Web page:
Each team in-turn then makes a request to a named player in the team next to them. They must choose a different player each time.
The named player wins a point for his or her team if he or she understands and carries out the request. Angelica closes the window and wins a point for Team B. Can you fetch me the waste paper bin? I'm sorry. I don't understand. Team C doesn't get a point. Can you give this pen to Valerie? Of course. Manolo gives the pen to Valerie and wins a point for Team D.
What are the people asking? Begin each sentence with 'Can you.. It hasn't got a handle. They haven't got any headlights. The team secretaries, helped by the other players in their team, have to write down as many sentences as they can in the two-minute time limit. It hasn't got a dial. It hasn't got a tail. It hasn't got any taps. It hasn't got a door. They haven't got any saddles. They haven't got any laces. There are some pencils.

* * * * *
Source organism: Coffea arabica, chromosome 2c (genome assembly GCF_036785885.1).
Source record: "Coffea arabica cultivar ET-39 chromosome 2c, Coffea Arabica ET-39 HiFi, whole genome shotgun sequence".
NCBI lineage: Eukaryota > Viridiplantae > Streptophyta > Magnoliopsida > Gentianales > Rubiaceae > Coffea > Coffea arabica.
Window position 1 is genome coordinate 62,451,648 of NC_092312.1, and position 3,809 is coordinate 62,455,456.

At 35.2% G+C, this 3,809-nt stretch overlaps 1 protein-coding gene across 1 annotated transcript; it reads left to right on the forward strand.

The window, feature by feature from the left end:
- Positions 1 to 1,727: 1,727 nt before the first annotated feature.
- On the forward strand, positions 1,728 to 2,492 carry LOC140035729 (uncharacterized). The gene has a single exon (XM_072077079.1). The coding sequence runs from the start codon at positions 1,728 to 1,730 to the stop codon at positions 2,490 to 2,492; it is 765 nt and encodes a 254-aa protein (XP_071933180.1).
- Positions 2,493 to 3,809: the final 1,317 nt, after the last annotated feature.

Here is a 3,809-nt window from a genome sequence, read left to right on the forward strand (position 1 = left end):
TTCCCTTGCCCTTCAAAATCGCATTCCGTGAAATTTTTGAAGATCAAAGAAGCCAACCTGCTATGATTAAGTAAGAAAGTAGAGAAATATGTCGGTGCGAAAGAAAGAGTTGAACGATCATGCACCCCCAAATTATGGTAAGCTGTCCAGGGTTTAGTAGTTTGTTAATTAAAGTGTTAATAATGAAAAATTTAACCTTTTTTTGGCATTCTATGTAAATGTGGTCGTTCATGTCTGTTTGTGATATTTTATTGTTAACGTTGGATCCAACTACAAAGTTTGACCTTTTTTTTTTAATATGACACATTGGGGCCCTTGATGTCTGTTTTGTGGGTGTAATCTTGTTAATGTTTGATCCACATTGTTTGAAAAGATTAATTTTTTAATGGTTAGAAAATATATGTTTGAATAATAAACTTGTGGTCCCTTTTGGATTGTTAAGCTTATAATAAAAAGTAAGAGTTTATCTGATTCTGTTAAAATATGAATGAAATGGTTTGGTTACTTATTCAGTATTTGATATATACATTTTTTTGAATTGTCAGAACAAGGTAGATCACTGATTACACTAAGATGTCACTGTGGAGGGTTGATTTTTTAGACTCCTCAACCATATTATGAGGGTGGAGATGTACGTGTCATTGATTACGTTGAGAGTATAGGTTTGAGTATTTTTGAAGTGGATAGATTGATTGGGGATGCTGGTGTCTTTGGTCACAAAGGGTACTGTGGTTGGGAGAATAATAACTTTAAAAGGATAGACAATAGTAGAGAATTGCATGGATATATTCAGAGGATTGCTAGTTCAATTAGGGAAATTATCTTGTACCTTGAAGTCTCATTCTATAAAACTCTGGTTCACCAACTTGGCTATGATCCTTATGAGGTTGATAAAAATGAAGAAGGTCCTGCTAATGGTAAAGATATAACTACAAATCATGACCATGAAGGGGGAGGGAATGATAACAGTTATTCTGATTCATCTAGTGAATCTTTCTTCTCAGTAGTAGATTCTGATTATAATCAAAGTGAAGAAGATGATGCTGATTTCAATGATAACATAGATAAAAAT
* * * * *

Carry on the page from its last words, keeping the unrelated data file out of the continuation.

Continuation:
You will need a large number of different objects for this game, e. Make sure that some of these things are uncountable nouns e. Place some of the objects on a table or desk. Ask the players in Team A to look at what is on the table for one minute. Then, without Team A seeing, remove three objects e. Then ask Team A to come back and look at the table once more and say a what is missing; and b what is new: There There There There are some pencils.